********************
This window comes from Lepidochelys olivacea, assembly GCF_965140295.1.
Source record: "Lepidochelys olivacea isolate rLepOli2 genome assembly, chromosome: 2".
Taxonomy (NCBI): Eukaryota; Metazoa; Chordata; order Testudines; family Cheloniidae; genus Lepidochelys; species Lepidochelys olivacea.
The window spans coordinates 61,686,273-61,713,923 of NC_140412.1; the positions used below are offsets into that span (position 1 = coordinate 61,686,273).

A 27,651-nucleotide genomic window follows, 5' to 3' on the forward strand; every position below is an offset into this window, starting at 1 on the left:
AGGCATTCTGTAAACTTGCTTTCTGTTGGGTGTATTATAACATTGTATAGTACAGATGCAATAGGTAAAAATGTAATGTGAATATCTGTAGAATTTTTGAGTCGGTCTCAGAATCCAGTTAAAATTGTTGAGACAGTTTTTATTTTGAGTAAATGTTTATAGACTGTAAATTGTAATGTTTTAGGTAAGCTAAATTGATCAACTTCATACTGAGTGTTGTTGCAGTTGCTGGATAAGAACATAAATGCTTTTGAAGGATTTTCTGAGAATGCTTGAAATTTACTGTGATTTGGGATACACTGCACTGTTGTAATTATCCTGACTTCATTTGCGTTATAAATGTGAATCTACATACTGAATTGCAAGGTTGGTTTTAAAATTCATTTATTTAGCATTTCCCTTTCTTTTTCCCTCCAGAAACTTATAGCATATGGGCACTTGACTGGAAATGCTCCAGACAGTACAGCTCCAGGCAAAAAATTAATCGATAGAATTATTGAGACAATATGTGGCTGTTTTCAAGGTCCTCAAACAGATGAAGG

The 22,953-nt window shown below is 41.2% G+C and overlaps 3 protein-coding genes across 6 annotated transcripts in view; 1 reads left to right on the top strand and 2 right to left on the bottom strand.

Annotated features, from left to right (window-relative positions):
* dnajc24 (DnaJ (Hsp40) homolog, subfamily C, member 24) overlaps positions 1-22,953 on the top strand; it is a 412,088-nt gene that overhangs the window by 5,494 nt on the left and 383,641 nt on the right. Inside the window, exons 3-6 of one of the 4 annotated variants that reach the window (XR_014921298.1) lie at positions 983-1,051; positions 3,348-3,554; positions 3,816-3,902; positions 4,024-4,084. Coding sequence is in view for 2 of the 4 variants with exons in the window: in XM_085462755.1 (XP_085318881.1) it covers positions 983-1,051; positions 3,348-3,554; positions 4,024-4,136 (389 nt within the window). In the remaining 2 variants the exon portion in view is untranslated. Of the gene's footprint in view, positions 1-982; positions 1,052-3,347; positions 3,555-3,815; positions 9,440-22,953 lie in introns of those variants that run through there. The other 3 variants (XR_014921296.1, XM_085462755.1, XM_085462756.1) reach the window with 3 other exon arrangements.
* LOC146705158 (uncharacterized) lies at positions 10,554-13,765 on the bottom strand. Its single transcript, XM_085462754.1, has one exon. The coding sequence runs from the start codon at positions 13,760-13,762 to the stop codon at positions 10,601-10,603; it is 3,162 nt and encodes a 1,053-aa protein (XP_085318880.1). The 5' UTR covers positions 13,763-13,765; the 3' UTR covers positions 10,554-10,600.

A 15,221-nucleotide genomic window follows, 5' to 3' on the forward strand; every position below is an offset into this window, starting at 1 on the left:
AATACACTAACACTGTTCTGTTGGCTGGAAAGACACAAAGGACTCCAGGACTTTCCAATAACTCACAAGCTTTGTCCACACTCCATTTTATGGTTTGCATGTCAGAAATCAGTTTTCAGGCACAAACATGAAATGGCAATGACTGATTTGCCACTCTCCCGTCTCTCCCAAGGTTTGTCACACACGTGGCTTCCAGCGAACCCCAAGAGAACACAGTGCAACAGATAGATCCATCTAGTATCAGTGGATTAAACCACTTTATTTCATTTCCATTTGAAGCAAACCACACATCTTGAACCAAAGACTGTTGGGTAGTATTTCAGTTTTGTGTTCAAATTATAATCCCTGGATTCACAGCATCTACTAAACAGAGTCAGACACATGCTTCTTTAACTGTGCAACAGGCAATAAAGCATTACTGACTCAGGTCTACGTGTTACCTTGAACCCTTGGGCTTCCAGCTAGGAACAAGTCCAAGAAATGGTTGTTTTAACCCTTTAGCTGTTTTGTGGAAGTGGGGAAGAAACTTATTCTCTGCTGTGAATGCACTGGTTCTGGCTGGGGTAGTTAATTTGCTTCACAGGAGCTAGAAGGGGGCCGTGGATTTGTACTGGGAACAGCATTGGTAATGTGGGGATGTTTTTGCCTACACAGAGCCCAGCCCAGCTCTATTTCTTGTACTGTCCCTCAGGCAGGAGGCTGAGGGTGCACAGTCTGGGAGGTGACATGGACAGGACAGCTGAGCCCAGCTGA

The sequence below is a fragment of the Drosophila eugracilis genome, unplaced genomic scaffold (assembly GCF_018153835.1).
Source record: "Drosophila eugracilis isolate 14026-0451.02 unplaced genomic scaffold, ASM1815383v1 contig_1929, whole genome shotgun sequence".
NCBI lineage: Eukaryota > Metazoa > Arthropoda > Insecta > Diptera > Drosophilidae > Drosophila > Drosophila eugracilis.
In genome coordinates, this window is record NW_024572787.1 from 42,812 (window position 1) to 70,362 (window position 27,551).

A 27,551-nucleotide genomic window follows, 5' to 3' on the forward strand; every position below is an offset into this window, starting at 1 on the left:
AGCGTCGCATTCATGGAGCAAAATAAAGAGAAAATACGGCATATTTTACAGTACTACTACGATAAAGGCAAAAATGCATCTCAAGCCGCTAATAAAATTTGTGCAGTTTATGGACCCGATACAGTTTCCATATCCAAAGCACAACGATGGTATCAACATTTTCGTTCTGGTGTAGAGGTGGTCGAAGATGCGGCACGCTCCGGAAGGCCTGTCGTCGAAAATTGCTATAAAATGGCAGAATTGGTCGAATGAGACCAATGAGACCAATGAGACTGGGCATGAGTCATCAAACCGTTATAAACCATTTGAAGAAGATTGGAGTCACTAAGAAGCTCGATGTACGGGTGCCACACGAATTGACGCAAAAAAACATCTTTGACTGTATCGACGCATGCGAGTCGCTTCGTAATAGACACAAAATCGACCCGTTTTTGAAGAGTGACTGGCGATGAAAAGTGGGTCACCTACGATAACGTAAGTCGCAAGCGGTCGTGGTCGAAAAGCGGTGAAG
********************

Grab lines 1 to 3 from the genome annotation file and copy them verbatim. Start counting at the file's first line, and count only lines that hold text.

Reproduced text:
This window comes from Lepidochelys olivacea, assembly GCF_965140295.1.
Source record: "Lepidochelys olivacea isolate rLepOli2 genome assembly, chromosome: 2".
Taxonomy (NCBI): Eukaryota; Metazoa; Chordata; order Testudines; family Cheloniidae; genus Lepidochelys; species Lepidochelys olivacea.